August 13, 2016 10:16:38 am
Bradley Wiggins shrugged off becoming Britain’s most decorated Olympian in typically low-key fashion on Friday, saying it was “just something to tell the kids about” after winning gold in track cycling’s team pursuit.
Britain set a new world record as they beat Australia in the Rio de Janeiro Olympic velodrome, taking Wiggins’ medal haul to eight, including five golds.
“I don’t really think about that to be honest,” Wiggins told reporters. “It’s just something to tell the kids about when they’re older.”
Wiggins won his first medal, a team pursuit bronze, at the Sydney Olympics in 2000.
“I’d come away with a bronze medal there and I thought well that’s it, if I have to go to the job center on Monday morning and get a job I can always say I’ve got this Olympic bronze.”
But in fact it was just the start.
Wiggins went on to become both Britain’s first Tour de France winner and win more Olympic medals than any other Briton, combining a track and road racing career in a way few have been able to master.
But it was not always easy.
In 2014, when Wiggins won silver in the team pursuit at the Commonwealth Games many questioned whether gold in Rio was a step too far for the knighted sportsman.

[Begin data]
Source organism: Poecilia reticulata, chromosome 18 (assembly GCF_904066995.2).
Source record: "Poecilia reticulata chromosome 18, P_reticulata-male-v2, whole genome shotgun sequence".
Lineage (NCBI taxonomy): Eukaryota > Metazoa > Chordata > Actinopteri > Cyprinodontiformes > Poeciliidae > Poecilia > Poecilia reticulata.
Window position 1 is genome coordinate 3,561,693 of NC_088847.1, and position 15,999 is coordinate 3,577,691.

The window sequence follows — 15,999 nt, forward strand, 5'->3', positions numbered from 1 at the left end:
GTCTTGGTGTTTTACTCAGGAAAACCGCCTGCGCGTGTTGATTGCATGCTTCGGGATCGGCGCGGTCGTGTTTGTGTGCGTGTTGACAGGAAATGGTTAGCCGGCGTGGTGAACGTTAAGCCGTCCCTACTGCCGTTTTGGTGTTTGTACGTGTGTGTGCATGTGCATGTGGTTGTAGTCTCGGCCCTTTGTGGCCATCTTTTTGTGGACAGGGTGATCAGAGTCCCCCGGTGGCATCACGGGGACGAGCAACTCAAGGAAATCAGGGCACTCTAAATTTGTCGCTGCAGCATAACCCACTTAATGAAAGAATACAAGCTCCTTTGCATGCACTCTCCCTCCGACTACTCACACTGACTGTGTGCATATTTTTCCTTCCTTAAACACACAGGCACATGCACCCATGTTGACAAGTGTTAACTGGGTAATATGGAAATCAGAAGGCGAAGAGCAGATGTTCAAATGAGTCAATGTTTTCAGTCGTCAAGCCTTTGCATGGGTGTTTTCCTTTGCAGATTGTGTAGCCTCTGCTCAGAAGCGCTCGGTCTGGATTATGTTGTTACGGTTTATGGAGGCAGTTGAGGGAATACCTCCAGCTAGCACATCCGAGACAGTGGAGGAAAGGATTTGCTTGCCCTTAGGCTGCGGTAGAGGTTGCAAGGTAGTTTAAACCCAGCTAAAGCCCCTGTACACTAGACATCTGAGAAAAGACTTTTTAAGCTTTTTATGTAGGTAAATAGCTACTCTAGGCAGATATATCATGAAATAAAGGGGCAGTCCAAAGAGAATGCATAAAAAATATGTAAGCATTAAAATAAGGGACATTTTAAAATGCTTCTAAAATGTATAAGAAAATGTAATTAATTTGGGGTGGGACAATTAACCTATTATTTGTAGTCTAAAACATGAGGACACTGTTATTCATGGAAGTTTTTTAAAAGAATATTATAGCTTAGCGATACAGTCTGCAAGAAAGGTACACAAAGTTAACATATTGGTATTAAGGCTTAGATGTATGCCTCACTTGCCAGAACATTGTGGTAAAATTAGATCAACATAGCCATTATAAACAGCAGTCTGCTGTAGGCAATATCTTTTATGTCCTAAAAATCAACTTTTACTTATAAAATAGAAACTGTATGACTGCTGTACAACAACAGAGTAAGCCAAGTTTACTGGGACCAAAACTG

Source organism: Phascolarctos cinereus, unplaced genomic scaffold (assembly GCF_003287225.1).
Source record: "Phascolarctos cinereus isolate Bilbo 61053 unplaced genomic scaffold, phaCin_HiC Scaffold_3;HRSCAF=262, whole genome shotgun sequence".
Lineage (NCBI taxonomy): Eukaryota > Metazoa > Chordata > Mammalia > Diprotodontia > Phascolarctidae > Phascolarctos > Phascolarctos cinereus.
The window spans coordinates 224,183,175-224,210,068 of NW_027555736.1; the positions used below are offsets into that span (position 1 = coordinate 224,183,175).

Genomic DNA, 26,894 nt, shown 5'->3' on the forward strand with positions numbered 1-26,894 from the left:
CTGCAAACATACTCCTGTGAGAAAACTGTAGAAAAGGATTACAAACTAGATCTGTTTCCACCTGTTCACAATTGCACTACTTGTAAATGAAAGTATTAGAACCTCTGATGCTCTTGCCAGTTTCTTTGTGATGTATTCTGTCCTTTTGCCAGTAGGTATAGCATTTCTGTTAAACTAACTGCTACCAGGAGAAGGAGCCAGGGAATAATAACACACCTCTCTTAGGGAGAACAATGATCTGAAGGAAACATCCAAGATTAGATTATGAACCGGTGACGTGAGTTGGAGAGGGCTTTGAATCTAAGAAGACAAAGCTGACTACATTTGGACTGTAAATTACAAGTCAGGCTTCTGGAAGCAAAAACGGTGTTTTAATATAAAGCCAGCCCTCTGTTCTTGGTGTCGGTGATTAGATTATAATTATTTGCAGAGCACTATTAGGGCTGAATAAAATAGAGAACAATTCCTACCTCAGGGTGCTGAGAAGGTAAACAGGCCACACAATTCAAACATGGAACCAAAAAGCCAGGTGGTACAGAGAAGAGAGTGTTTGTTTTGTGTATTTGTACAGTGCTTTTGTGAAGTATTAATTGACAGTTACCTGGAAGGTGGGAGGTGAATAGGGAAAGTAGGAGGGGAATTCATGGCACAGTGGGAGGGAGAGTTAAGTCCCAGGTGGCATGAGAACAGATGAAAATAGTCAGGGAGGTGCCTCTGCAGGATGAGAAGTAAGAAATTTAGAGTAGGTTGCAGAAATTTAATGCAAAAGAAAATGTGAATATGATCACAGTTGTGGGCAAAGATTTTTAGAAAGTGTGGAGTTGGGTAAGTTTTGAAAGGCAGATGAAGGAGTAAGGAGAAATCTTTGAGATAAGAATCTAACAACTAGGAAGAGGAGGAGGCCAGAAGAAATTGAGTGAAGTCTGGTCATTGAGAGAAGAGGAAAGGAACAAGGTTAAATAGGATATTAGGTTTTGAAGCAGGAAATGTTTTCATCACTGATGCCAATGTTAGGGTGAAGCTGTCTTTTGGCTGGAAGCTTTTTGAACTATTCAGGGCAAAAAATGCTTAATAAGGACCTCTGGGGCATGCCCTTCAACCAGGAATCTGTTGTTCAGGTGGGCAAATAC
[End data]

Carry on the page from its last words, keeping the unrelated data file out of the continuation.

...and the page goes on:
“I gave up the road, gave up the big salary and came in and was just a number again and had to start from the bottom again,” Wiggins said.
But one final Olympic gold was enough to focus the mind.
“I wanted to go out with this, I wanted it to end like this and not some crappy little race in the north of France, Paris- Tour in the rain,” referring to a road race which starts outside Paris.
Wiggins said his last race would be the Tour of Britain.
“It’ll be a nice end to my career, back where I was born and it all started,” he said.
📣 The Indian Express is now on Telegram. Click here to join our channel (@indianexpress) and stay updated with the latest headlines
- The Indian Express website has been rated GREEN for its credibility and trustworthiness by Newsguard, a global service that rates news sources for their journalistic standards.